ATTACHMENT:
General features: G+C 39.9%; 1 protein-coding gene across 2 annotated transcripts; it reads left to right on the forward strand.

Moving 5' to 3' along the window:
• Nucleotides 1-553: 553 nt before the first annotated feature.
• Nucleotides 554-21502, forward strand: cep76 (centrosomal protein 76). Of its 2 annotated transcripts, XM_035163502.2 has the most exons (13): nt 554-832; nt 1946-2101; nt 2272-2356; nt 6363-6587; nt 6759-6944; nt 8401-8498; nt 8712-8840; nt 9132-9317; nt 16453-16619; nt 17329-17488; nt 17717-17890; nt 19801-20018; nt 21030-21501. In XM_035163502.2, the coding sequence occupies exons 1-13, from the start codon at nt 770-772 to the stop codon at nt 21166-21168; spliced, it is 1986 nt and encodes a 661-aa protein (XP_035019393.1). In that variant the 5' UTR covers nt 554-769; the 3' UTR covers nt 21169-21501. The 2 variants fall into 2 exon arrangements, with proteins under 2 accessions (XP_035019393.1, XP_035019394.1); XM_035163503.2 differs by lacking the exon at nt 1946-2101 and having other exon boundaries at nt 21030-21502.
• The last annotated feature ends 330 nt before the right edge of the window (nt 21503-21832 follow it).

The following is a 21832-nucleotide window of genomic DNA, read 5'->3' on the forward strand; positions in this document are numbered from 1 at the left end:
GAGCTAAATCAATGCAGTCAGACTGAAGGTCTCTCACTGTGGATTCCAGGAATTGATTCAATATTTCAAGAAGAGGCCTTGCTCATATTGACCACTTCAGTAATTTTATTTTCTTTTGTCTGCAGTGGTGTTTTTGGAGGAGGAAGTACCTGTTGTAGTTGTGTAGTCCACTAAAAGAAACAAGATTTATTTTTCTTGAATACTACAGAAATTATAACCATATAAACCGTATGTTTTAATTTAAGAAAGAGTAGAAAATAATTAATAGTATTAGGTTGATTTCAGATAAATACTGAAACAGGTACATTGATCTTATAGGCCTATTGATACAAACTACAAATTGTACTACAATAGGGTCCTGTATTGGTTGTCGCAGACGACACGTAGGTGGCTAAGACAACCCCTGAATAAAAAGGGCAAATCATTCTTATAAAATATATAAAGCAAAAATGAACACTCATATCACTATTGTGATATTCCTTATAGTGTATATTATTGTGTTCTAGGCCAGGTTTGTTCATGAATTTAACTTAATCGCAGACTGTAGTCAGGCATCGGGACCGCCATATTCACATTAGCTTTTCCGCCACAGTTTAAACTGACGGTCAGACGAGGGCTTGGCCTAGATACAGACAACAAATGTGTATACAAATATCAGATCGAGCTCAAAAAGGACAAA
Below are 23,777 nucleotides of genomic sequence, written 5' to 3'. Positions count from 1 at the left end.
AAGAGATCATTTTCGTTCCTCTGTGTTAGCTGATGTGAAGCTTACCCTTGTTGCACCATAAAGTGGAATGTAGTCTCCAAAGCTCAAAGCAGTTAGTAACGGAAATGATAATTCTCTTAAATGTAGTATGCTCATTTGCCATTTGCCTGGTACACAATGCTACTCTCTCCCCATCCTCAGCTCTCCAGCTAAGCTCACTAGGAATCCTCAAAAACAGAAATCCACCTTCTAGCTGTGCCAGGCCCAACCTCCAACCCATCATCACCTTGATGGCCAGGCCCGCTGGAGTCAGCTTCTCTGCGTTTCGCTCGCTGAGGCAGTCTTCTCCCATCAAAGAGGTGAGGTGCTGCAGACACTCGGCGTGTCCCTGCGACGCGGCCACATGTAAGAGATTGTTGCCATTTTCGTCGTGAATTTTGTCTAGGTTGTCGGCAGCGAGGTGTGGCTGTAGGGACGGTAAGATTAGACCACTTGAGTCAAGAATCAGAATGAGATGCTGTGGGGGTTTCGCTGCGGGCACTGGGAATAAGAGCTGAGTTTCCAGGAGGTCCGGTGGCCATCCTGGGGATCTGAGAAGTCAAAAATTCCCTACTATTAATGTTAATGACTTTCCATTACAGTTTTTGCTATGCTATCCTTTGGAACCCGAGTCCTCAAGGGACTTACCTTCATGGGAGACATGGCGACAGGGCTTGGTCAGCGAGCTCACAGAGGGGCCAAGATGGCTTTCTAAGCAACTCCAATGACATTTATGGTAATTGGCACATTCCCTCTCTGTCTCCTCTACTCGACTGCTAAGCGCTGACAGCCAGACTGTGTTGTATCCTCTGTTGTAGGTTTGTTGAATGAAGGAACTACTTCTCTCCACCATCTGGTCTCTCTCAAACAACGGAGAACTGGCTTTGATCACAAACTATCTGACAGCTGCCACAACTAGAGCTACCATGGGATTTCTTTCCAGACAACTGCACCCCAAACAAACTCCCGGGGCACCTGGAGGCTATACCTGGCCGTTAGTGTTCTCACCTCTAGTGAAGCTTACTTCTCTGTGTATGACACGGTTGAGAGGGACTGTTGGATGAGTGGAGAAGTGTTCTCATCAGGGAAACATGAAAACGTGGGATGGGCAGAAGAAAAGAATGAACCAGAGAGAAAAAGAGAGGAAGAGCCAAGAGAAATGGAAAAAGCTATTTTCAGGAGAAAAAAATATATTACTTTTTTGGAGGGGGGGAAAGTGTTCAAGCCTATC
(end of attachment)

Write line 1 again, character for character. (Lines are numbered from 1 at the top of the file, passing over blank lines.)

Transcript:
General features: G+C 39.9%; 1 protein-coding gene across 2 annotated transcripts; it reads left to right on the forward strand.